Tonight is easy. I’ll finish this blog, sign a friend up for a March of Dimes walk, download and install the available computer updates for my machine, play a few games of solitaire, and then suddenly, the evening will be gone. But what if I were out by myself somewhere, sitting in a tent, doing . . .

I don’t know. What do you do when you have nothing to do, nothing you can do? If I’m lucky (or unlucky?) someday I’ll find out. Meantime, I hear a game of Spider Solitaire calling my name.

***

Pat Bertram is the author of the suspense novels Light BringerMore Deaths Than OneA Spark of Heavenly Fireand Daughter Am IBertram is also the author of Grief: The Great Yearning, “an exquisite book, wrenching to read, and at the same time full of profound truths.” Connect with Pat on Google+. Like Pat on Facebook.

Wanderlust and Wonderlust

I can already feel the wanderlust taking over, which is not altogether a good thing. I said I was going to leave my fate up to the fates, but this wanderlust is starting to dictate my future. For example, I talked to a woman today who is looking for someone to rent a room from her elderly mother, so that her mother will have companionship, and I’m hesitating. For one, I don’t want to be a companion — I need time to write and do other solitary activities when I am not walking or dancing. For another, the rent she is asking is too high since they want more from me than simply money. And finally, the place is far from the dance studio, she has a rambunctious dog, and has no internet service.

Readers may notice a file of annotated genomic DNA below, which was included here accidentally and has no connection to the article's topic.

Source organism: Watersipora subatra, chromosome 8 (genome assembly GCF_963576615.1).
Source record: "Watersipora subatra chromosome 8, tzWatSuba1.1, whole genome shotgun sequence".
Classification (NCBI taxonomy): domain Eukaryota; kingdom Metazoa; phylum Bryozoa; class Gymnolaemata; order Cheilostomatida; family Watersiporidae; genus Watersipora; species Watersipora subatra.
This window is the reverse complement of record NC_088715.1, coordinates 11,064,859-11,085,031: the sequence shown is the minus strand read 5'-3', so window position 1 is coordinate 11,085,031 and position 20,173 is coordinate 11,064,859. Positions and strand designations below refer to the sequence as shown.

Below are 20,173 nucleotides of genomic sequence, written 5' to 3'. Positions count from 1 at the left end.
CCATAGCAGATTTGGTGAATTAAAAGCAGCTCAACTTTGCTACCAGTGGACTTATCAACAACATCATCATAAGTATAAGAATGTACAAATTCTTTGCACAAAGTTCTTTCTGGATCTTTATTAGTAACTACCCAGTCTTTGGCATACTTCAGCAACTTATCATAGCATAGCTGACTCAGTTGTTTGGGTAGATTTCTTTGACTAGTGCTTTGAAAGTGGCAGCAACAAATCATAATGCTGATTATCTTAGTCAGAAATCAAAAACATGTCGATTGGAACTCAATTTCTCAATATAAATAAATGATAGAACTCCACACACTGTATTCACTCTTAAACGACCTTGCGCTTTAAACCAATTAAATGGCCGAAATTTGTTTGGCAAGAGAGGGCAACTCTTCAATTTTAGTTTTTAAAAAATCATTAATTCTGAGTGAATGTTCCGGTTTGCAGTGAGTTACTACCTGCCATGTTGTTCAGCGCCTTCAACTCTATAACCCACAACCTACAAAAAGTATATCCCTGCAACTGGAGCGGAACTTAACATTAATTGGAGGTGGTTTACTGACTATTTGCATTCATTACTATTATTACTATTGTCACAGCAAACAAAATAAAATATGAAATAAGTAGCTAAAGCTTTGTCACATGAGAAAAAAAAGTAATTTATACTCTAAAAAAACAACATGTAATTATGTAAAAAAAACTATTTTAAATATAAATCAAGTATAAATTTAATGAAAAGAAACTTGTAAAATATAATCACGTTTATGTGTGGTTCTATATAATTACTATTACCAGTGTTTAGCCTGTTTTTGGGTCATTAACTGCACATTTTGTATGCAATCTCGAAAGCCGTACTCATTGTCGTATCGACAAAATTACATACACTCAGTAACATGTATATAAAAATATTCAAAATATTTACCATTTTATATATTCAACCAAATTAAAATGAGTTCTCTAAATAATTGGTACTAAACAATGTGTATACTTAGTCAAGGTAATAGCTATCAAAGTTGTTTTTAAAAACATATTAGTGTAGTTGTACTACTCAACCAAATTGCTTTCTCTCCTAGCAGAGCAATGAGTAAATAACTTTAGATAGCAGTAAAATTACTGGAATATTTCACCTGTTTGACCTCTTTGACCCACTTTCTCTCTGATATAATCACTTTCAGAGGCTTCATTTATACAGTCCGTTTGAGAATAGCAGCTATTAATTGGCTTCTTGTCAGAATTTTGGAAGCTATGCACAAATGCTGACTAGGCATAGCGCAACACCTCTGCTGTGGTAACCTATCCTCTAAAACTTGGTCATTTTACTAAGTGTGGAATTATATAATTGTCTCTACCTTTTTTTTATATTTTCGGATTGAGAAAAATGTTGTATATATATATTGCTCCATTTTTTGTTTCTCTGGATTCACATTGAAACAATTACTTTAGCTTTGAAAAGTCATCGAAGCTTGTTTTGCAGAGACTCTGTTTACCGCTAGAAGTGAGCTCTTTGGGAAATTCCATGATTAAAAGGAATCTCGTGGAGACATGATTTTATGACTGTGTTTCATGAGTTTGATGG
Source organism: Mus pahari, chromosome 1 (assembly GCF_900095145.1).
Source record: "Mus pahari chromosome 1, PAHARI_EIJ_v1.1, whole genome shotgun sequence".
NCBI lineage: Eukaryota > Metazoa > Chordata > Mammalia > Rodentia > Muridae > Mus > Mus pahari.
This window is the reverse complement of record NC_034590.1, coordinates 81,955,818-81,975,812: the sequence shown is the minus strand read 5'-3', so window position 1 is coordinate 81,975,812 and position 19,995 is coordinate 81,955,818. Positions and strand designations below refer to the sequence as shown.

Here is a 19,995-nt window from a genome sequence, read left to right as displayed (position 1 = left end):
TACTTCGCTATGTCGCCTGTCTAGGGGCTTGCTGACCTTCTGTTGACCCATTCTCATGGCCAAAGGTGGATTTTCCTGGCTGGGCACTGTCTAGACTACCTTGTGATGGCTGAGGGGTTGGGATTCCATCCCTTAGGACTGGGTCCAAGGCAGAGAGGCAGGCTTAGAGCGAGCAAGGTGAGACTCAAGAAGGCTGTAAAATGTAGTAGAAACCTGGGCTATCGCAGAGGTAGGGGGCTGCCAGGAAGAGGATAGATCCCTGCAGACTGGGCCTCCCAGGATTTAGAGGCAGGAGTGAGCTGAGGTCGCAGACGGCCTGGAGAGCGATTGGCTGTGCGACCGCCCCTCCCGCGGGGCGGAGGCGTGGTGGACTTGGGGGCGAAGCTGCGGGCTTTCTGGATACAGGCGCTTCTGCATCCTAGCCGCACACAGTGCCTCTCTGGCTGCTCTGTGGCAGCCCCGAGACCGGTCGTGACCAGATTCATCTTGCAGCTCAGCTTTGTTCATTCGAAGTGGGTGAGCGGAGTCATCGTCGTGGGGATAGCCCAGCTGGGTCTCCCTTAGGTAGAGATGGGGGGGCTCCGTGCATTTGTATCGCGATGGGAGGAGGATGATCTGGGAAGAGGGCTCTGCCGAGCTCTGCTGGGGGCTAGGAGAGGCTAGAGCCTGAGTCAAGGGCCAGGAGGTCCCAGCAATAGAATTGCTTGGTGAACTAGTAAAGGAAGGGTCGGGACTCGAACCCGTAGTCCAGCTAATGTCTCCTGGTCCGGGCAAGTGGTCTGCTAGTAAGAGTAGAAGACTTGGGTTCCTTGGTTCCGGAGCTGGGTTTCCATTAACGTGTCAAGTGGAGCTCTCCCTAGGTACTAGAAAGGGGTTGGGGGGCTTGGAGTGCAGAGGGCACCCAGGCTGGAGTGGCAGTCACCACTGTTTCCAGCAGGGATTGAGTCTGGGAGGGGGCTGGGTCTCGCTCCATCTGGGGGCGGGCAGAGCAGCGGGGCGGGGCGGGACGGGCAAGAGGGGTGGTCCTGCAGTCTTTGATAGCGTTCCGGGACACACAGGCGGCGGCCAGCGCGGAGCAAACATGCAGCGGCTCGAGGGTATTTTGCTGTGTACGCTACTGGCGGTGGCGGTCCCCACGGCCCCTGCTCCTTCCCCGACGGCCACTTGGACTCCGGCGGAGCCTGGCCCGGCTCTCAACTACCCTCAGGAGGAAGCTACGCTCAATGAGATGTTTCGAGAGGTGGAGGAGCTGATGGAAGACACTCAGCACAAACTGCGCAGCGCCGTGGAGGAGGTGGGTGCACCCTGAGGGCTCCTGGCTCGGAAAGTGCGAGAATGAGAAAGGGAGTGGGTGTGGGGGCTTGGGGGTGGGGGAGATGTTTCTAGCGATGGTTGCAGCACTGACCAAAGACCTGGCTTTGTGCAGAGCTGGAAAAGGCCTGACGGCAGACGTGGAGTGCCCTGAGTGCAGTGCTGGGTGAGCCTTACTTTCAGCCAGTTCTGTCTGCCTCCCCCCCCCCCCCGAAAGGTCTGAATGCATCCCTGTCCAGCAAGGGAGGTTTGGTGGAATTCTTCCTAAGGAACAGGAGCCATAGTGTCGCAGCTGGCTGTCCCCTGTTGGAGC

old woman

Do you see the old woman? Do you see the young woman?

And yet, at one time, it would have seemed a good deal to me. The silly thing is the woman’s age. The daughter went on and on about all the things her mother is still capable of doing, such as driving short distances and doing a bit of grocery shopping. Then she listed the things her mother was not capable of doing, such as yard work, getting herself to doctors’ appointments, and picking up a week’s worth of groceries.

I envisioned someone decrepit, and there is no way I want to deal with another old, sick, or dying person, so I asked the mother’s age. I had to have her repeat the number three times because I could not believe it. This elderly woman is my age.

Huh? I’m not elderly. Not even close! I’m not sure what the beginning date for “elderly” is, but I’m not there yet. In fact, according to the US Census, I’m still middle aged. Rapidly sliding down the banister to old age, as are we all, but I am not elderly. And certainly not suited for being a “companion.”

Still, I’ll have lunch with the woman and her daughter next week. Can’t hurt, and for all I know, we could hit it off. I do understand the mother somewhat, even unseen and unmet. The poor woman lost her husband five years ago and her brother (who lived with her) a few months ago. So much sadness and sorrow is enough to throw anyone off kilter.